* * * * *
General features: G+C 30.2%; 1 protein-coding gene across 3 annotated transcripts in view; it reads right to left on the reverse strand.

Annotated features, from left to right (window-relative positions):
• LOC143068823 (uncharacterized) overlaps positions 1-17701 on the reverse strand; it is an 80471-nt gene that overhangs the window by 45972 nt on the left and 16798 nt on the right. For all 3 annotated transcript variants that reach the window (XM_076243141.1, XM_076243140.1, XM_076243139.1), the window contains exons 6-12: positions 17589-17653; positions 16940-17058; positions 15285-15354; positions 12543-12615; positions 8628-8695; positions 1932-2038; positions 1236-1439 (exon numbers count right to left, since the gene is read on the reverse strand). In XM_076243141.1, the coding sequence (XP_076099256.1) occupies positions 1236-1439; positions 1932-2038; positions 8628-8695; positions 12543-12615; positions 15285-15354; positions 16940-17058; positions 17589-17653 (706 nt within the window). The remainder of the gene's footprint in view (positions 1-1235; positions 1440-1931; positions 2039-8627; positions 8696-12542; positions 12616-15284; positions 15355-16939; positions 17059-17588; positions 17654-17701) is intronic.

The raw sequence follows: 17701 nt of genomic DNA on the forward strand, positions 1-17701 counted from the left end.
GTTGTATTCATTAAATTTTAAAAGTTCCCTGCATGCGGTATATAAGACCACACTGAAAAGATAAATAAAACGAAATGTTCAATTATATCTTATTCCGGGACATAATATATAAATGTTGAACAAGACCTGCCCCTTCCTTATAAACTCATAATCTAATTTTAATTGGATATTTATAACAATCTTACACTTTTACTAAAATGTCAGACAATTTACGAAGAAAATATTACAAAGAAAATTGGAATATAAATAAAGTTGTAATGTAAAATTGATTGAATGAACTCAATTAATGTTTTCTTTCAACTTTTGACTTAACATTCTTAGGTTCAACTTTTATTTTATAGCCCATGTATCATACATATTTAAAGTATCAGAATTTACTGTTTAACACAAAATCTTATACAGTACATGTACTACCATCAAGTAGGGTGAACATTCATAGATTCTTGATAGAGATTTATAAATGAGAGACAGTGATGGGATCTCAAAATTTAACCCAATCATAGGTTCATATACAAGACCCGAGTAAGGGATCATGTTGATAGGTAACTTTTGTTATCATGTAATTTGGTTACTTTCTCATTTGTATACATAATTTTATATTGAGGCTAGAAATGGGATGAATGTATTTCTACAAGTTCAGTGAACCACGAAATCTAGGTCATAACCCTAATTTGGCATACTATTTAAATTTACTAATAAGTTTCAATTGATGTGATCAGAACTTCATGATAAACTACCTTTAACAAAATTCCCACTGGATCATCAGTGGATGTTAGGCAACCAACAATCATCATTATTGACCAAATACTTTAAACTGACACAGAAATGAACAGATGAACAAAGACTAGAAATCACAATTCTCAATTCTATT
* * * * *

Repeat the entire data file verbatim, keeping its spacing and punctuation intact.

General features: G+C 30.2%; 1 protein-coding gene across 3 annotated transcripts in view; it reads right to left on the reverse strand.

Annotated features, from left to right (window-relative positions):
• LOC143068823 (uncharacterized) overlaps positions 1-17701 on the reverse strand; it is an 80471-nt gene that overhangs the window by 45972 nt on the left and 16798 nt on the right. For all 3 annotated transcript variants that reach the window (XM_076243141.1, XM_076243140.1, XM_076243139.1), the window contains exons 6-12: positions 17589-17653; positions 16940-17058; positions 15285-15354; positions 12543-12615; positions 8628-8695; positions 1932-2038; positions 1236-1439 (exon numbers count right to left, since the gene is read on the reverse strand). In XM_076243141.1, the coding sequence (XP_076099256.1) occupies positions 1236-1439; positions 1932-2038; positions 8628-8695; positions 12543-12615; positions 15285-15354; positions 16940-17058; positions 17589-17653 (706 nt within the window). The remainder of the gene's footprint in view (positions 1-1235; positions 1440-1931; positions 2039-8627; positions 8696-12542; positions 12616-15284; positions 15355-16939; positions 17059-17588; positions 17654-17701) is intronic.

The raw sequence follows: 17701 nt of genomic DNA on the forward strand, positions 1-17701 counted from the left end.
GTTGTATTCATTAAATTTTAAAAGTTCCCTGCATGCGGTATATAAGACCACACTGAAAAGATAAATAAAACGAAATGTTCAATTATATCTTATTCCGGGACATAATATATAAATGTTGAACAAGACCTGCCCCTTCCTTATAAACTCATAATCTAATTTTAATTGGATATTTATAACAATCTTACACTTTTACTAAAATGTCAGACAATTTACGAAGAAAATATTACAAAGAAAATTGGAATATAAATAAAGTTGTAATGTAAAATTGATTGAATGAACTCAATTAATGTTTTCTTTCAACTTTTGACTTAACATTCTTAGGTTCAACTTTTATTTTATAGCCCATGTATCATACATATTTAAAGTATCAGAATTTACTGTTTAACACAAAATCTTATACAGTACATGTACTACCATCAAGTAGGGTGAACATTCATAGATTCTTGATAGAGATTTATAAATGAGAGACAGTGATGGGATCTCAAAATTTAACCCAATCATAGGTTCATATACAAGACCCGAGTAAGGGATCATGTTGATAGGTAACTTTTGTTATCATGTAATTTGGTTACTTTCTCATTTGTATACATAATTTTATATTGAGGCTAGAAATGGGATGAATGTATTTCTACAAGTTCAGTGAACCACGAAATCTAGGTCATAACCCTAATTTGGCATACTATTTAAATTTACTAATAAGTTTCAATTGATGTGATCAGAACTTCATGATAAACTACCTTTAACAAAATTCCCACTGGATCATCAGTGGATGTTAGGCAACCAACAATCATCATTATTGACCAAATACTTTAAACTGACACAGAAATGAACAGATGAACAAAGACTAGAAATCACAATTCTCAATTCTATT